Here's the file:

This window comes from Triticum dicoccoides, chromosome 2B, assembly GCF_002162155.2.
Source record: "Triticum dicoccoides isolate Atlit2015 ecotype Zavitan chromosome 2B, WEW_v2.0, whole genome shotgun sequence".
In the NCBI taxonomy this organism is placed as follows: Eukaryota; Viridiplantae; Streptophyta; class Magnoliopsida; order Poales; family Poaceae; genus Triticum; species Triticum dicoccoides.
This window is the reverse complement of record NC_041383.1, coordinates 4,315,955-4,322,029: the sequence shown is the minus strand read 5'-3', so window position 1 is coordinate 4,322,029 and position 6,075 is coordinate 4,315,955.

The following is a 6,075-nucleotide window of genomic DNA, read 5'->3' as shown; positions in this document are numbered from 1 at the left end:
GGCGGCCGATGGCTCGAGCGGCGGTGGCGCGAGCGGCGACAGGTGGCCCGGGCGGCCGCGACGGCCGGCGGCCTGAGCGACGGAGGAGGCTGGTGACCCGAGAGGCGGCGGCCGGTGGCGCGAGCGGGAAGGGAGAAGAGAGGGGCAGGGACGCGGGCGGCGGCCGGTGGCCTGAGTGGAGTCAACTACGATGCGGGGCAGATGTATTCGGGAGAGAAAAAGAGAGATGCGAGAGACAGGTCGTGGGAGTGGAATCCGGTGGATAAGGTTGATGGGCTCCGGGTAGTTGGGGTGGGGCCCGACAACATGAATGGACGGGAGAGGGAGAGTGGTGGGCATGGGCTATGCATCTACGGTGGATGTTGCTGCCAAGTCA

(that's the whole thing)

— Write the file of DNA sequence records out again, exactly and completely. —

This window comes from Triticum dicoccoides, chromosome 2B, assembly GCF_002162155.2.
Source record: "Triticum dicoccoides isolate Atlit2015 ecotype Zavitan chromosome 2B, WEW_v2.0, whole genome shotgun sequence".
In the NCBI taxonomy this organism is placed as follows: Eukaryota; Viridiplantae; Streptophyta; class Magnoliopsida; order Poales; family Poaceae; genus Triticum; species Triticum dicoccoides.
This window is the reverse complement of record NC_041383.1, coordinates 4,315,955-4,322,029: the sequence shown is the minus strand read 5'-3', so window position 1 is coordinate 4,322,029 and position 6,075 is coordinate 4,315,955.

The following is a 6,075-nucleotide window of genomic DNA, read 5'->3' as shown; positions in this document are numbered from 1 at the left end:
GGCGGCCGATGGCTCGAGCGGCGGTGGCGCGAGCGGCGACAGGTGGCCCGGGCGGCCGCGACGGCCGGCGGCCTGAGCGACGGAGGAGGCTGGTGACCCGAGAGGCGGCGGCCGGTGGCGCGAGCGGGAAGGGAGAAGAGAGGGGCAGGGACGCGGGCGGCGGCCGGTGGCCTGAGTGGAGTCAACTACGATGCGGGGCAGATGTATTCGGGAGAGAAAAAGAGAGATGCGAGAGACAGGTCGTGGGAGTGGAATCCGGTGGATAAGGTTGATGGGCTCCGGGTAGTTGGGGTGGGGCCCGACAACATGAATGGACGGGAGAGGGAGAGTGGTGGGCATGGGCTATGCATCTACGGTGGATGTTGCTGCCAAGTCA